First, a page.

Public Transportation

HB 454 and SB 360 offer a new approach to public transportation funding in Alabama

Inadequate funding for public transportation keeps thousands of Alabamians from meeting basic needs. A small-town mom, for example, risks losing her factory job every time her car breaks down. An urban retiree who doesn’t drive can’t get to the grocery store. Without reliable rides, rural Medicaid patients miss check-ups and treatments. Communities around Alabama must meet the challenge of connecting people to jobs, retail and service opportunities, health care and educational centers. (Click here for a PDF version of this bill overview.)

A 1952 amendment to Alabama’s constitution (Amendment 93) makes it illegal to use state gasoline tax revenues for anything other than building and maintaining roads and bridges. As a result, one of the most logical sources of state funding for public transportation remains off limits in Alabama. Without any state transit funding, Alabamians will continue to lack the public transportation options that residents of most other states enjoy. Building a modern public transit infrastructure would provide a job-creating boost for economic development.

HB 454, sponsored by Rep. Jack Williams, R-Vestavia Hills, and SB 360, sponsored by Sen. Rodger Smitherman, D-Birmingham, offer a new approach to state funding for public transportation. The bills would:

  • Create the Alabama Public Transportation Trust Fund as a repository for future state appropriations for expanding public transit options in the state.
  • Authorize the Alabama Department of Economic and Community Affairs (ADECA) to administer the fund, including making and auditing project awards.
  • Require ADECA to adopt trust fund rules, conduct a public transportation needs assessment and make annual reports.
  • Create an advisory committee to ensure that projects supported by the trust fund address the needs of rural areas, seniors, and people with disabilities in Alabama.

BOTTOM LINE: HB 454 and SB 360 represent a sensible first step toward expanding public transportation options in our state. Alabama is one of only five states that provide no state funding for public transportation. Every year, Alabama leaves millions of dollars in matching federal transportation funds on the table because we don’t put up the state portion. It’s time to invest in public transportation and ensure all Alabamians can get where they need to go.

Posted May 5, 2017.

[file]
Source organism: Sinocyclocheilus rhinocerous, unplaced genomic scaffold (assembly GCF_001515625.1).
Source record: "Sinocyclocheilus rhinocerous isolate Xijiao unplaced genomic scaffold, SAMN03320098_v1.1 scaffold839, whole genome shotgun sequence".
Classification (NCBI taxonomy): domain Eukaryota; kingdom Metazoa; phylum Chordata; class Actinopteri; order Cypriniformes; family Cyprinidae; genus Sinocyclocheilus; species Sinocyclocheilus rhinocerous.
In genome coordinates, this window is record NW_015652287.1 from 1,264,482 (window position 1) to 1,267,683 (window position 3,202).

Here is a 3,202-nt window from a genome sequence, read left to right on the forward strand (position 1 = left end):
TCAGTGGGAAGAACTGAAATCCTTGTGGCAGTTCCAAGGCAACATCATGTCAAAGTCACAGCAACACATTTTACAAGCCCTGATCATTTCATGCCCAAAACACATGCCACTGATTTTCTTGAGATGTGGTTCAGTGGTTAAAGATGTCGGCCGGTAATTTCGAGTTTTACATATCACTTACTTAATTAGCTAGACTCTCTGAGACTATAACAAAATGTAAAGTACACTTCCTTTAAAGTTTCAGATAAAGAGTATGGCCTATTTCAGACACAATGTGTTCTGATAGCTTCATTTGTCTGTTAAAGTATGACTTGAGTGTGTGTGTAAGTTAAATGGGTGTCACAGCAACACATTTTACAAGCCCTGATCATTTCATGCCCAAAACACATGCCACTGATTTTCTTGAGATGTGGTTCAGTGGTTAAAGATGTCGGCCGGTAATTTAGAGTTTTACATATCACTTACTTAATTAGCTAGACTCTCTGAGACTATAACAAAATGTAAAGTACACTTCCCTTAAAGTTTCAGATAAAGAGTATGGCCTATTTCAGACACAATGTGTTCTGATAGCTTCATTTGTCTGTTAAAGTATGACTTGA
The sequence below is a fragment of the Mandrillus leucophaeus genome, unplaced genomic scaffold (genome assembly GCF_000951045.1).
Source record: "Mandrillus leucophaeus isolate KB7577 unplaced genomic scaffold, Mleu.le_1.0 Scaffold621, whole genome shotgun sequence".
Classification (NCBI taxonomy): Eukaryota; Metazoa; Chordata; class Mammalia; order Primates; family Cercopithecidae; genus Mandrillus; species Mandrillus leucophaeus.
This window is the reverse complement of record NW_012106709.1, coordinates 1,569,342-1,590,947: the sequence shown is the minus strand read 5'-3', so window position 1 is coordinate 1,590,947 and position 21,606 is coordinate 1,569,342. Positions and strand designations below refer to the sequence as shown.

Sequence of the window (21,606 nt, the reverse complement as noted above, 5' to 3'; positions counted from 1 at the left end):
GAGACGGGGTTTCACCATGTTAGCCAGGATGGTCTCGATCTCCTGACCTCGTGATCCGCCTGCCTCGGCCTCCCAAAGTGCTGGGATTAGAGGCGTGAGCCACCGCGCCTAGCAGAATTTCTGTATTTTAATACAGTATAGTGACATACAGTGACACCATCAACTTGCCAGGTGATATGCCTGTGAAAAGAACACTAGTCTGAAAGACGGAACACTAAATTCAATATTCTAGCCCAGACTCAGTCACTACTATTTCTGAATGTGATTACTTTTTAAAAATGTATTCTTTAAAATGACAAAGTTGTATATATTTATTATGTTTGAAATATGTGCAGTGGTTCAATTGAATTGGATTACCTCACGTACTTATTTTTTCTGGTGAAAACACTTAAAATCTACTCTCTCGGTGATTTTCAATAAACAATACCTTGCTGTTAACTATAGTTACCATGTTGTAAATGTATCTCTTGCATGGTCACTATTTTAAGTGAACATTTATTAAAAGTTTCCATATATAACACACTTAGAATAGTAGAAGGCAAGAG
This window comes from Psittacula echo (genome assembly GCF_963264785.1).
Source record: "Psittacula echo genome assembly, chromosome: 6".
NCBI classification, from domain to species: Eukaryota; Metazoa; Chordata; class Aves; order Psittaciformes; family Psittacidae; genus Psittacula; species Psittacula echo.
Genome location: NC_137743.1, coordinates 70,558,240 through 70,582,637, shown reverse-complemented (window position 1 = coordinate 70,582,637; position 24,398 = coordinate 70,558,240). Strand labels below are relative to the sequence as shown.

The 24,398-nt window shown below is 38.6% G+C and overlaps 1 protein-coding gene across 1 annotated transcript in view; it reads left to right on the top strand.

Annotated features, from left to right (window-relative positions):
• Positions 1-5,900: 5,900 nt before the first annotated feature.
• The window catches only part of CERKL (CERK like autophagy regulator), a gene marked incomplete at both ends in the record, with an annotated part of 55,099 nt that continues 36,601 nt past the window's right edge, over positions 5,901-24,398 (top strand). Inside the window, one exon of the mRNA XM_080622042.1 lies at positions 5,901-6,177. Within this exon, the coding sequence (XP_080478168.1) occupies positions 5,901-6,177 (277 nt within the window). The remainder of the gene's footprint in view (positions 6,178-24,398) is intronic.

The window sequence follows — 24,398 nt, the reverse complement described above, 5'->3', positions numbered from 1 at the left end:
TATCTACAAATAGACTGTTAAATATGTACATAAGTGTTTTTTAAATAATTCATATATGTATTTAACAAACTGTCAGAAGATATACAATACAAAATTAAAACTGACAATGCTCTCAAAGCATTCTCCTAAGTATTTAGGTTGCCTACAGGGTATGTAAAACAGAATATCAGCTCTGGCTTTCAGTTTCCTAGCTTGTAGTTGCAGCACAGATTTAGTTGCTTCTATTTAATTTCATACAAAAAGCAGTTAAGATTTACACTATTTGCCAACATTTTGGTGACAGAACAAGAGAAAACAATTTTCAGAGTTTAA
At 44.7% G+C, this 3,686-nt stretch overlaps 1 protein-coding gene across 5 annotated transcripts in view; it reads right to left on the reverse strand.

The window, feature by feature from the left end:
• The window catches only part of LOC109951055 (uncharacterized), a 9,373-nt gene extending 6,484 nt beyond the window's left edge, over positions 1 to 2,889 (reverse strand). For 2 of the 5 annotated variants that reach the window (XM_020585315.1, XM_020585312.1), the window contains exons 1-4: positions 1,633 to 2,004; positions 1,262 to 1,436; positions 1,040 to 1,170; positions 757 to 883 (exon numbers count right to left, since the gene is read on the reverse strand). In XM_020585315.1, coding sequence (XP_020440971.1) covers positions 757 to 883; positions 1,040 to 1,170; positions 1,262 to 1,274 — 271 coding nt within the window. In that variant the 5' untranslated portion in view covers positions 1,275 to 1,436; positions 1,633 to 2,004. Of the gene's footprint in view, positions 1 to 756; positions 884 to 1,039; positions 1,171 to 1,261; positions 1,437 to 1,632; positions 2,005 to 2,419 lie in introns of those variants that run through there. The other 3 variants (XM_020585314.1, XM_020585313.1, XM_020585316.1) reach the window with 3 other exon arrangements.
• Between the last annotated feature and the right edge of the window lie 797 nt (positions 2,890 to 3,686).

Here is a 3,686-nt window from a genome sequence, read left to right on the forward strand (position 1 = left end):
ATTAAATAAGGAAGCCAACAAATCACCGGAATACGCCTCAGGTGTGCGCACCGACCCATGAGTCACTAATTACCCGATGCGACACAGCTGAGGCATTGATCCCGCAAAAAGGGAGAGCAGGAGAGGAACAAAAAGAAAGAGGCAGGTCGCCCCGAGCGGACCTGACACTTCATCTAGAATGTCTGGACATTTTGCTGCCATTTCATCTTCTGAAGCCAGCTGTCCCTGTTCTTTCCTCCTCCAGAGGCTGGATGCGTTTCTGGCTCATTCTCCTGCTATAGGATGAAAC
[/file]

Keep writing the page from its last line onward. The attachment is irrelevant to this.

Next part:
Alabama's public transportation system needs a tune-up, report concludes

Alabama's transportation system forces residents to rely too much on automobiles and undermines the state's economic growth, according to "Connecting Our Citizens for Prosperity," an October 2014 report released by Alabama State University's Center for Leadership and Public Policy. Jon Broadway, Ph.D., and ACPP policy analyst Stephen Stetson are the report's authors.

Alabama is one of only five states providing no state money for public transportation. That lack of investment effectively isolates many residents who are unable to drive or lack access to private vehicles, the study finds. It also means Alabama is forgoing the new jobs that building and maintaining public transit options would bring, ACPP executive director Kimble Forrister said.

"Our state's current transportation system simply can't be sustained," Forrister said. "Alabama's failure to invest in public transportation means too many of our neighbors can't get where they need to go when they need to get there. That doesn't just hurt them; it hurts our entire state's economy."

Read ACPP's news release here.

Read the full "Connecting Our Citizens for Prosperity" report here.

Public Transportation Policy Choices 2012

A 1952 amendment to Alabama's constitution (Amendment 93) makes it illegal to use state gasoline tax revenues for anything other than building and maintaining roads and bridges. As a result, the most logical source of state funding for public transportation remains off limits for such services in Alabama. Without any state transit funding, Alabamians will continue to lack the public transportation options that residents of many other states enjoy.

Read issue brief here.

Transportation Policy Choices 2007

A 1952 amendment to Alabama's constitution makes it illegal to use state gas tax and license fee revenues -- a logical source of transit funds -- for any purpose other than building and maintaining roads and bridge.

This fact sheet  This fact sheet outlines proposed public transportation funding legislation for 2007.

Alabama Roadblock: Our Public Transit Gap

Inadequate public transportation keeps thousands of Alabamians from meeting basic needs. More than 50 years after the Montgomery Bus Boycott, the Alabama Department of Transportation (ALDOT) provides no public transit funding. A 1952 amendment to Alabama's constitution makes it illegal to use state gas tax and license fee revenuse -- a logical source of transit funds -- for any purpose other than building and maintaining roads and bridges.

 This fact sheet This fact sheet describes the history and current impact of Alabama's failure to fund public transportation.

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